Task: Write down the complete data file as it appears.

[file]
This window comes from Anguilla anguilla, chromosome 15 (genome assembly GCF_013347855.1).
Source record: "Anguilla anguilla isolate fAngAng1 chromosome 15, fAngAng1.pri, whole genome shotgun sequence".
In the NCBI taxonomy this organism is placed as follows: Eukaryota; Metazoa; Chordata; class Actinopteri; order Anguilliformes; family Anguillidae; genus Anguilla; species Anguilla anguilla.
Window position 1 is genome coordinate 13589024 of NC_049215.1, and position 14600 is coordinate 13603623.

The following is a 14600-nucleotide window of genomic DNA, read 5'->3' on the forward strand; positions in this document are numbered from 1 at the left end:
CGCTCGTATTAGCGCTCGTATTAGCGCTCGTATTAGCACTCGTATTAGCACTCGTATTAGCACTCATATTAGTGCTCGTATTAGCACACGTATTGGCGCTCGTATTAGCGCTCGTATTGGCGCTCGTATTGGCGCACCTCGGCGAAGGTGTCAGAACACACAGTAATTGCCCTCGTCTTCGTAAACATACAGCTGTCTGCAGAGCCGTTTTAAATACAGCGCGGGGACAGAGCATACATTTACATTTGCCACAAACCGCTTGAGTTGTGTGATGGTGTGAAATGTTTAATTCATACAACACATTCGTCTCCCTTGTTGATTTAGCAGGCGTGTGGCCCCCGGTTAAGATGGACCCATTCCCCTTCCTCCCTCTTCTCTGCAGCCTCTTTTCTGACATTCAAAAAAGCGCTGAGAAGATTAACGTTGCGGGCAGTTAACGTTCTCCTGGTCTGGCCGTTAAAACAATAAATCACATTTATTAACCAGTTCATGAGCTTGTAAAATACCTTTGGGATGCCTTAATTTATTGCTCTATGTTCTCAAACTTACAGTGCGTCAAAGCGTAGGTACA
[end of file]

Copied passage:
This window comes from Anguilla anguilla, chromosome 15 (genome assembly GCF_013347855.1).
Source record: "Anguilla anguilla isolate fAngAng1 chromosome 15, fAngAng1.pri, whole genome shotgun sequence".
In the NCBI taxonomy this organism is placed as follows: Eukaryota; Metazoa; Chordata; class Actinopteri; order Anguilliformes; family Anguillidae; genus Anguilla; species Anguilla anguilla.
Window position 1 is genome coordinate 13589024 of NC_049215.1, and position 14600 is coordinate 13603623.

The following is a 14600-nucleotide window of genomic DNA, read 5'->3' on the forward strand; positions in this document are numbered from 1 at the left end:
CGCTCGTATTAGCGCTCGTATTAGCGCTCGTATTAGCACTCGTATTAGCACTCGTATTAGCACTCATATTAGTGCTCGTATTAGCACACGTATTGGCGCTCGTATTAGCGCTCGTATTGGCGCTCGTATTGGCGCACCTCGGCGAAGGTGTCAGAACACACAGTAATTGCCCTCGTCTTCGTAAACATACAGCTGTCTGCAGAGCCGTTTTAAATACAGCGCGGGGACAGAGCATACATTTACATTTGCCACAAACCGCTTGAGTTGTGTGATGGTGTGAAATGTTTAATTCATACAACACATTCGTCTCCCTTGTTGATTTAGCAGGCGTGTGGCCCCCGGTTAAGATGGACCCATTCCCCTTCCTCCCTCTTCTCTGCAGCCTCTTTTCTGACATTCAAAAAAGCGCTGAGAAGATTAACGTTGCGGGCAGTTAACGTTCTCCTGGTCTGGCCGTTAAAACAATAAATCACATTTATTAACCAGTTCATGAGCTTGTAAAATACCTTTGGGATGCCTTAATTTATTGCTCTATGTTCTCAAACTTACAGTGCGTCAAAGCGTAGGTACA